This innovation represents a method and circuit realization of a system designed to make in-situ measurements of test solar-cell operational parameters on orbit using readily available high-temperature and high-ionizing-radiation-tolerant electronic components. This innovation enables on-orbit in-situ solar-array health monitoring and is in response to a need recognized by the U.S. Air Force for future solar arrays for unmanned spacecraft. This system can also be constructed out of commercial-grade electronics and can be embedded into terrestrial solar power system as a diagnostics instrument.

This innovation represents a novel approach to I-V curve measurement that is radiation and temperature hard, consumes very few system resources, is economical, and utilizes commercially available components. The circuit will also operate at temperatures as low as –55 °C and up to +225 °C, allowing it to reside close to the array in direct sunlight. It uses a swept mode transistor functioning as a resistive load while utilizing the solar cells themselves as the biasing device, so the size of the instrument is small and there is no danger of over-driving the cells. Further, this innovation utilizes nearly universal spacecraft bus resources and therefore can be readily adapted to any spacecraft bus allowing for ease of retrofit, or designed into new systems without requiring the addition of infrastructure.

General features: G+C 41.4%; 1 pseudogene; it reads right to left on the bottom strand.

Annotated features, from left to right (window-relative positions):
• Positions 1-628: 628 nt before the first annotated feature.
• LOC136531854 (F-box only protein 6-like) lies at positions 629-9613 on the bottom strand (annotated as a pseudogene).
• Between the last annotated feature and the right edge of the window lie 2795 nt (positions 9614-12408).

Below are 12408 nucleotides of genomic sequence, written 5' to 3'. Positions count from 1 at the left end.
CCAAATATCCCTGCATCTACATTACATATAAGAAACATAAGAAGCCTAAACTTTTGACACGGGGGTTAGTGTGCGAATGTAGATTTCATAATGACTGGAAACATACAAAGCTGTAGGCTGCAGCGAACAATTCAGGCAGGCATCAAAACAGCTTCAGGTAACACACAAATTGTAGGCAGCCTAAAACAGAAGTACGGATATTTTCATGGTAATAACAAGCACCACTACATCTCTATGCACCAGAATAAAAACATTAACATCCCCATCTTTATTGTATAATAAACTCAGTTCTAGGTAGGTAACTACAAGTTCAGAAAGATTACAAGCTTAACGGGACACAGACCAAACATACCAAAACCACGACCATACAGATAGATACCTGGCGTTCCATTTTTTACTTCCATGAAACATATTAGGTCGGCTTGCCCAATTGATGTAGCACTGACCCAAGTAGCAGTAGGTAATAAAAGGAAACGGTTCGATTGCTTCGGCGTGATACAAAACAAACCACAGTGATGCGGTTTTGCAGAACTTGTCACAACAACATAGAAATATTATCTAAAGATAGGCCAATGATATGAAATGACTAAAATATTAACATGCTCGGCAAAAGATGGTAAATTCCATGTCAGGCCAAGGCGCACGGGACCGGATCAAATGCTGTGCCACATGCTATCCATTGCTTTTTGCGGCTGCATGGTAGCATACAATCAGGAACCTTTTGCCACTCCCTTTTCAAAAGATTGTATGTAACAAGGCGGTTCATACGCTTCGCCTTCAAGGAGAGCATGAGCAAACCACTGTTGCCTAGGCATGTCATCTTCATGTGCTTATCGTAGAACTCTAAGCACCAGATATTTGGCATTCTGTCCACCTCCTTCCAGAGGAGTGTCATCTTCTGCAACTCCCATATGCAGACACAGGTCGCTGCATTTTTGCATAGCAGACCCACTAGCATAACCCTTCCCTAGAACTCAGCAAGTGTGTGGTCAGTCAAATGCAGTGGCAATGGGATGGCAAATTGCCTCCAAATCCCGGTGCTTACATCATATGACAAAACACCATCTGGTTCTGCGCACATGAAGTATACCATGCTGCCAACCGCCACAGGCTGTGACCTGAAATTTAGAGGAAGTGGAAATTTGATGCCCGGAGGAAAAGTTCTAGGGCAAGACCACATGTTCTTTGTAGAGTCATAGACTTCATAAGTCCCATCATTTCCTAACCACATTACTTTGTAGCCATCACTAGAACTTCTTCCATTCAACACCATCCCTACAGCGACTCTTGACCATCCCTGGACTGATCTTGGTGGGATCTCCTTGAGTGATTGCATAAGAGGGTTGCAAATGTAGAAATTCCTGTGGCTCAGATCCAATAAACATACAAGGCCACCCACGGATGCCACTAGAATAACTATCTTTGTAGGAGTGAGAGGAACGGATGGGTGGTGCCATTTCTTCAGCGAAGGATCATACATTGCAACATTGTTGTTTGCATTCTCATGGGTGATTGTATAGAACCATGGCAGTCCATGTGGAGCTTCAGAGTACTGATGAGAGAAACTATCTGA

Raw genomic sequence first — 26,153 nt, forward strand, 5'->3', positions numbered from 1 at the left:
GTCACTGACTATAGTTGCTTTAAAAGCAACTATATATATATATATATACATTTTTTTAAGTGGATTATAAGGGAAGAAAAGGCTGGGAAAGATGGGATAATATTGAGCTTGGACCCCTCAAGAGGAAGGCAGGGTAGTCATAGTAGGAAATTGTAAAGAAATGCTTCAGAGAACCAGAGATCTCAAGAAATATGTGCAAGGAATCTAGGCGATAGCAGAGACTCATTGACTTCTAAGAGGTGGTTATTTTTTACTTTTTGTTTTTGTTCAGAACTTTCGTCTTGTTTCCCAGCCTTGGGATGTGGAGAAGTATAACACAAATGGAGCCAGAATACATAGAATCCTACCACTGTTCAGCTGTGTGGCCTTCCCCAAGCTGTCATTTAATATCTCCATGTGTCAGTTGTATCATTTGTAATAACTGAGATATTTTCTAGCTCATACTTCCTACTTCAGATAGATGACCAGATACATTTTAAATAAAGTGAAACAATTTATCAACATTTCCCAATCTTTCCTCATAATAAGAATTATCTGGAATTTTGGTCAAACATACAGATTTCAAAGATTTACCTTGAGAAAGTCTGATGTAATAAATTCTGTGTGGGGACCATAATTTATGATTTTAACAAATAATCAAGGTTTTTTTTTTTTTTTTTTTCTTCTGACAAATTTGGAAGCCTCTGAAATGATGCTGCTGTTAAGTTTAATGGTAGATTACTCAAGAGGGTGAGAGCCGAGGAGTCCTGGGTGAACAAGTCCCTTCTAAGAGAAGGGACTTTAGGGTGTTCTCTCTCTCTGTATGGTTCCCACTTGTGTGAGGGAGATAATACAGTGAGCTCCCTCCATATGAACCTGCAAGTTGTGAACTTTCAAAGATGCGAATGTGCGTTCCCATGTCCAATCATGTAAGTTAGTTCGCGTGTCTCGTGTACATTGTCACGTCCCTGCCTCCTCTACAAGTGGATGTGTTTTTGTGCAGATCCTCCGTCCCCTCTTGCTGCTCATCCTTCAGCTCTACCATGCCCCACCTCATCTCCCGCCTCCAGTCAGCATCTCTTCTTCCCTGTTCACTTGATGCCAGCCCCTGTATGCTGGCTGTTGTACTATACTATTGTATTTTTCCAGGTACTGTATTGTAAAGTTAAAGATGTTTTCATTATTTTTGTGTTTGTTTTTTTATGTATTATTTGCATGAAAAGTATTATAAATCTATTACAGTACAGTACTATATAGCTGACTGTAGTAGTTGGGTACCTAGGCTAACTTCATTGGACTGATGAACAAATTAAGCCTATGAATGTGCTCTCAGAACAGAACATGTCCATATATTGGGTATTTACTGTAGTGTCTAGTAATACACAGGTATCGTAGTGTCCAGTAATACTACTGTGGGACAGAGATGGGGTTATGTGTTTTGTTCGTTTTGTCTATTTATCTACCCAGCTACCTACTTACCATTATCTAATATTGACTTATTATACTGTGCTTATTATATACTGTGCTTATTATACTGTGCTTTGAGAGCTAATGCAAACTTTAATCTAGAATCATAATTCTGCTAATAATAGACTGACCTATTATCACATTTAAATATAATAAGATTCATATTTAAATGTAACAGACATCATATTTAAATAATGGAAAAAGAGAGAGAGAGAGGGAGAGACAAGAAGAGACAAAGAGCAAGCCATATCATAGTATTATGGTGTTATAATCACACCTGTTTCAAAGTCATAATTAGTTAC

One unique characteristic of this innovation is that it effects the measurement of I-V curves without the use of large resistor arrays or active current sources normally used to characterize cells. A single transistor is used as a variable resistive load across the cell. This multi-measurement instrument was constructed using operational amplifiers, analog switches, voltage regulators, MOSFETs, resistors, and capacitors. The operational amplifiers, analog switches, and voltage regulators are silicon-on-insulator (SOI) technology known for its hardness to the effects of ionizing radiation. The SOI components used can tolerate temperatures up to 225 °C, which gives plenty of thermal headroom allowing this circuit to perhaps reside in the solar cell panel itself where temperatures can reach over 100 °C.

This work was done by Michael J. Krasowski and Norman F. Prokop of Glenn Research Center.

Inquiries concerning rights for the commercial use of this invention should be addressed to NASA Glenn Research Center, Innovative Partnerships Office, Attn: Steve Fedor, Mail Stop 4–8, 21000 Brookpark Road, Cleveland, Ohio 44135. Refer to LEW-18461-1.


NASA Tech Briefs Magazine

This article first appeared in the October, 2010 issue of NASA Tech Briefs Magazine.

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